Unless you plan to sip whey throughout the day and evening, its quick-absorption make it less than ideal for a mid-day snack or meal replacement. That’s where most protein powders are a fusion of whey and whey protein isolate, or casein, to slow down the absorption; therefore, you feel fuller longer and maintain a steadier, positive nitrogen balance for your muscles (to encourage growth).

Casein Protein
The cousin of whey; casein is the main protein component in cow’s milk. It, too, is a complete protein. Unlike whey, which is quickly digested, casein forms a gel once it reaches the stomach. As you could predict, this chemical reaction makes it relatively insoluble, so it takes the body longer to break down. This is a similar reaction when eating insoluble fiber. Casein is a slow-digesting protein, therefore. It provides a steady release of amino acids over several hours. Having said that, casein can still be another good option as a post-workout snack.

Studies have found a synergistic effect to be created when whey and casein are combined. Classically, taking whey within 60 minutes of your work out and then taking casein right before bed is the ideal combination. Because of its steady release, casein helps create an “anti-catabolic” environment in your body when you body synthesizes protein. The nature of casein provides a steady supply of amino acids to make the most of that window and promote muscle growth/recovery.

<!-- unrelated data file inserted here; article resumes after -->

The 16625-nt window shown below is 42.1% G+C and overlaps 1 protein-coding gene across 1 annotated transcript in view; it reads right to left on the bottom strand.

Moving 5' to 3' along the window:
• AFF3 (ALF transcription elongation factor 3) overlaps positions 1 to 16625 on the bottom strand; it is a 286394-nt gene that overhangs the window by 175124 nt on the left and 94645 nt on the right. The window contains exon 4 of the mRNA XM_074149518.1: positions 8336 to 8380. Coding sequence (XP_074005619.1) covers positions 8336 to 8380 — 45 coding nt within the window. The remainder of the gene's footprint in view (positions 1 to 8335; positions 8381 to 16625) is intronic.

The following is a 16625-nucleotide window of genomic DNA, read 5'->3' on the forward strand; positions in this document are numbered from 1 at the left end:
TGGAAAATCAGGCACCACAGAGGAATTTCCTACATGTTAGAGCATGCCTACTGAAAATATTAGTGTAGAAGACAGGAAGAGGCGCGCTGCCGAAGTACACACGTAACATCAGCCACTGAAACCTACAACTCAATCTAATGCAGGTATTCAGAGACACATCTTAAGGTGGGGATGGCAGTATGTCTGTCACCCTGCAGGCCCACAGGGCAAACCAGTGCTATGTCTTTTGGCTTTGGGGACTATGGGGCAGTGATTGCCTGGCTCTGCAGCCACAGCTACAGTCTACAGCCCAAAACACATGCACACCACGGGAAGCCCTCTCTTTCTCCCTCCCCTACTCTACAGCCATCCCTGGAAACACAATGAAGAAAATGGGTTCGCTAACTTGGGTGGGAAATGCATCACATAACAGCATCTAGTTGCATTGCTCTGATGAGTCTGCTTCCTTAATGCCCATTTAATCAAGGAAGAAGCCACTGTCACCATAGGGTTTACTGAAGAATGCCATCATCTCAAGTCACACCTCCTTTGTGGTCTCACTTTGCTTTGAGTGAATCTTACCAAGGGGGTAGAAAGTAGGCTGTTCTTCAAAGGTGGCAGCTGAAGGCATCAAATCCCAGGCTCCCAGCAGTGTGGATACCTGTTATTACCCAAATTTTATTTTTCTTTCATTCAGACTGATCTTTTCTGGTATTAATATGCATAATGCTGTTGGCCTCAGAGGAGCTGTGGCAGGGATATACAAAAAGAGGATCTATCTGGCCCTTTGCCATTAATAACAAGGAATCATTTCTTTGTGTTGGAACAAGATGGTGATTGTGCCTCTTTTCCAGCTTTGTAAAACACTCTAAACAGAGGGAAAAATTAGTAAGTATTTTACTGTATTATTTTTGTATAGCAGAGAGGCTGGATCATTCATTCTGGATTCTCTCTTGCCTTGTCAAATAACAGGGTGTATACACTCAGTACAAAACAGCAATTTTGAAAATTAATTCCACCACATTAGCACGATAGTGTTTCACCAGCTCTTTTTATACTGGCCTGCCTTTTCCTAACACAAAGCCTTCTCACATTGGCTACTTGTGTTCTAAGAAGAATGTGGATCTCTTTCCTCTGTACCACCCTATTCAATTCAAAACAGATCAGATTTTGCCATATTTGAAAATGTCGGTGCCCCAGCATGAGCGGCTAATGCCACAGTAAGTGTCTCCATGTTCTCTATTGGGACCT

Caution, caution, caution: both pure whey and casein come from cow’s milk, so neither is well suited for individuals with dairy allergies. The more isolated the whey protein is, the better it’s tolerated.

Pea Protein
For the unlucky ones who cannot tolerate dairy, here comes their salvation. Pea protein has been appearing on store shelves more frequently, and it’s an excellent alternative to traditional protein sources if allergies exist or if an individual prefers plant-based nutrition. Pea protein holds middle ground as it is digested at a medium rate, providing satiety levels that are about the same as whey and casein. Therefore, it can be used as either a post-workout supplement or meal replacement. One downside to pea protein is that it isn’t a complete protein and shouldn’t be used as your main source of dietary protein. It is a supplement after all.

Even with all the existing protein supplements on the market – and there are many – research continues to flourish with new sources and combinations. You can even buy beef-based or egg white-based protein powders. Therefore, explore what’s out there. Be curious about learning and what can maximize your health and fitness goals. Unlike a lot of over-hyped, unsafe supplements, protein really does help within context. Since you’re going to be eating it anyways to stay alive, you might as well make smart protein choices that help meet your goals.